When you are needing to cut something, you most likely look for the closest sharp object at that very moment. While it may be effective in some situations, using the appropriate utility blade for the material that you are trying to cut will make the job easier and safer. Be sure to work smarter, not harder.
At Safecutters, we offer a number of different types of utility knife blades from your standard straight edge blade to hook blades. In this blog, we are going to discuss six types of utility knife blades so that you can choose the appropriate blade for each and every project. Call Safecutters today with any questions!
1. Hook Blades
Utility knife blades that have hooks on the ends are used for cutting very thick and heavy-duty materials. You can normally find these blades on the knives of roofers for trimming the edge off of shingles. Other ways that hook blades are utilized are for cutting carpet and linoleum.
2. Scalloped Edge Blades
Scalloped edge blades are great for cutting a lot of foods like fruits and vegetables. Out of the kitchen, however, scallop blades for utility knives are used for cutting styrofoam insulation to limit the mess and receive a clean, smooth edge as an end-result.
3. Serrated Edge Blades
Serrated edge blades are very similar to the scalloped edge blades and are normally used in a sawing motion. The rougher edge provides both a safer blade design as well as a great option for extremely dense materials that are difficult to cut through. A sawing motion with the serrated edge helps to build up friction and momentum for an easier cutting experience.
4. Pointed Tip Blades
Utility knife blades that have pointed tips are probably the closest thing to a standard utility blade for most people. They are a great option for materials that are harder to initially puncture before continuing the cut such as fabrics, flexible plastics, and drywall.
5. Rounded Tip Blades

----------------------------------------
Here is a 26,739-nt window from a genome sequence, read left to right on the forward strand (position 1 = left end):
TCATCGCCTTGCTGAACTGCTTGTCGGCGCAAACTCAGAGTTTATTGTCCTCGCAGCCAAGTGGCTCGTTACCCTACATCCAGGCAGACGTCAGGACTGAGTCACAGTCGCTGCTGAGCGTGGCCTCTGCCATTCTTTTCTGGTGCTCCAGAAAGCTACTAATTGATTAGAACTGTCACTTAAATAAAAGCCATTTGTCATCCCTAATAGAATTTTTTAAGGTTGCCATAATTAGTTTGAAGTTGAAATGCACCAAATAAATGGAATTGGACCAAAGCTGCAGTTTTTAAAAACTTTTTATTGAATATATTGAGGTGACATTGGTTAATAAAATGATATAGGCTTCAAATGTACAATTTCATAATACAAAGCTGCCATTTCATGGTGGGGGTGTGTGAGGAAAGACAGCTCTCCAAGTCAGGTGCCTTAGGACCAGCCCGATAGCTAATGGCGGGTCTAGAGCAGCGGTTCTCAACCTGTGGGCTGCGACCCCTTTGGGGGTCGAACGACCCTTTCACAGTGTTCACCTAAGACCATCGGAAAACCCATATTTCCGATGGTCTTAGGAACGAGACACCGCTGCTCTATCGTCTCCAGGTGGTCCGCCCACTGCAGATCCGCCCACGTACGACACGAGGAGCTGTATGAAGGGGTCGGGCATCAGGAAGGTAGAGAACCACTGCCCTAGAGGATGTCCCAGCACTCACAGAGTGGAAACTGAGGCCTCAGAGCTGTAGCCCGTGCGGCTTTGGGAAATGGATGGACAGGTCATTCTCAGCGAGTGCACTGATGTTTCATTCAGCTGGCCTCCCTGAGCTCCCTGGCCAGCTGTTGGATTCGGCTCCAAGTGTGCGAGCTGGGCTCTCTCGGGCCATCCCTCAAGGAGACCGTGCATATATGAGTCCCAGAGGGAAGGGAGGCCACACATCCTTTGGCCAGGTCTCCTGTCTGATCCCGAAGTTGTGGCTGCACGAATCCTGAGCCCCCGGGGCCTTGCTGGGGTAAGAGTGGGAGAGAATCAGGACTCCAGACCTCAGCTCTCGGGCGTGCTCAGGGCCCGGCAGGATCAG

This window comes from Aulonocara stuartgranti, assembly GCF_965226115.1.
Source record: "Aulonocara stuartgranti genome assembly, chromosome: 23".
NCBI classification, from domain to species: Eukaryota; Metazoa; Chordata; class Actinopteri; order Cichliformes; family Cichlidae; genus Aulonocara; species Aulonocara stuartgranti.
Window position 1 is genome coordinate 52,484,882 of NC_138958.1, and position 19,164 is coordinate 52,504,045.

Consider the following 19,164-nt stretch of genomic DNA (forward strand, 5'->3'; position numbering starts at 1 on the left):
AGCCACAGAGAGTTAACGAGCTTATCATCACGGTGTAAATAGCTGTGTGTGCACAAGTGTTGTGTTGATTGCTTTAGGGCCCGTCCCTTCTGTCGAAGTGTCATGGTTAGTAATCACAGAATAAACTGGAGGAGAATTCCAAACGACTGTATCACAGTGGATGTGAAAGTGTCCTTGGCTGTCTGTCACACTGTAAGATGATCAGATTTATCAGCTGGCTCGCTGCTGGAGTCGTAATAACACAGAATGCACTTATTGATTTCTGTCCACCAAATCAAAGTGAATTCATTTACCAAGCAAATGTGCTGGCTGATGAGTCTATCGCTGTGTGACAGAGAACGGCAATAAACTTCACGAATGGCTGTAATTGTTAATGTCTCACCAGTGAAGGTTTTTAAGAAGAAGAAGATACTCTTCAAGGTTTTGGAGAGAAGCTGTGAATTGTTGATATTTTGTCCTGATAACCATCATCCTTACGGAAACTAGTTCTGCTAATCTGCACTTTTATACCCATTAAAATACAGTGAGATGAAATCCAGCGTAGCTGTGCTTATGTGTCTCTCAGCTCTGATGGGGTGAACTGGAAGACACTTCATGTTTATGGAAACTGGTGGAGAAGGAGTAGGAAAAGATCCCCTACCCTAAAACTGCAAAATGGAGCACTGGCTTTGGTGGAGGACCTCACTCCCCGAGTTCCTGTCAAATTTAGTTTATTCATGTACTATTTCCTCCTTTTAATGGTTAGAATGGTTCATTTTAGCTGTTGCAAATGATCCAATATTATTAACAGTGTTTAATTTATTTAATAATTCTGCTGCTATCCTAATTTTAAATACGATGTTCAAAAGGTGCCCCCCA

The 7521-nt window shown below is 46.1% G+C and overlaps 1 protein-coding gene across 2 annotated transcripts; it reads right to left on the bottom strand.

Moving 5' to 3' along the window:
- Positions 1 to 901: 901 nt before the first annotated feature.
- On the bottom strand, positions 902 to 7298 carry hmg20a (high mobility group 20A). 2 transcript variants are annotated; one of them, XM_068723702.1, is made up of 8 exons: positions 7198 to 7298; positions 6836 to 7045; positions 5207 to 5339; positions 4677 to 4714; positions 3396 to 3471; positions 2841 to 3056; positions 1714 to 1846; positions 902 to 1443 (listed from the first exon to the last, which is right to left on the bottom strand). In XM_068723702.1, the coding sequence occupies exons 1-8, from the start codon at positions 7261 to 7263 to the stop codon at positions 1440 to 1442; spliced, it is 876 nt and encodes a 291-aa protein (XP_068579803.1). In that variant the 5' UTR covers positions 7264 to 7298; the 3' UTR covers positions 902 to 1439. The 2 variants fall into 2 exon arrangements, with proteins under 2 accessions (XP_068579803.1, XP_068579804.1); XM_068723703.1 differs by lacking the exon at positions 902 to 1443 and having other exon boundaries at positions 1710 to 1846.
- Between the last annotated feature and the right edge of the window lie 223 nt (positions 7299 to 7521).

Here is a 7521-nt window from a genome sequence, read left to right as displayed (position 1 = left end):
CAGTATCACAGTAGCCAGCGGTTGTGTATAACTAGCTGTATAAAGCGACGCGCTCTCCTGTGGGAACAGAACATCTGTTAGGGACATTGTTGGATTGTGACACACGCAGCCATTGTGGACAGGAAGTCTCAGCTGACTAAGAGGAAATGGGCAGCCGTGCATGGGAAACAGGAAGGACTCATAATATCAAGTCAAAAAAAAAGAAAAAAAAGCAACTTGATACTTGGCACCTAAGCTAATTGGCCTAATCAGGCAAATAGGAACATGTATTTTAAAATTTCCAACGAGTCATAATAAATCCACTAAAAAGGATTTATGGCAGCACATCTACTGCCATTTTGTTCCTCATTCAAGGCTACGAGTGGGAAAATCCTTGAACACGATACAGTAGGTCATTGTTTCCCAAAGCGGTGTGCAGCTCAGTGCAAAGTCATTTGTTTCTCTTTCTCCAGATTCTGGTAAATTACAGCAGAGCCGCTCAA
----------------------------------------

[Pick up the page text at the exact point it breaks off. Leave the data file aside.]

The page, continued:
The alternative to pointed tip blades are rounded tip blades which are safer as they eliminate the possibility of accidentally stabbing into things and puncturing them. While it is hard to use them on materials that need to be initially punctured, rounded tips are a great option for softer materials such as foam or cardboard.
6. Snap-Off Blades
Snap-off blades might be the most popular option for utility knife blades. These blades are uniquely designed as one long, sturdy blade that you can expand to cut through fiberglass insulation. These blades have multiple seams that allow you to snap-off one piece at a time to have a new, sharp edge to cut with. This design makes the blades last longer than the standard two-sided blades.
Get A New Blade For Your Utility Knife
While there are several different types of utility knife blades and multiple of them can be effective for the project at hand, the next time you are needing to cut something, think about what type of blade you have on your utility knife. In the end, using the appropriate blade for the material you are working with will make the job easier and give you a better end-result. If you are needing a new blade for your utility knife, check out Safecutters’ replacement blades today! Contact our utility knife experts today with any questions or concerns!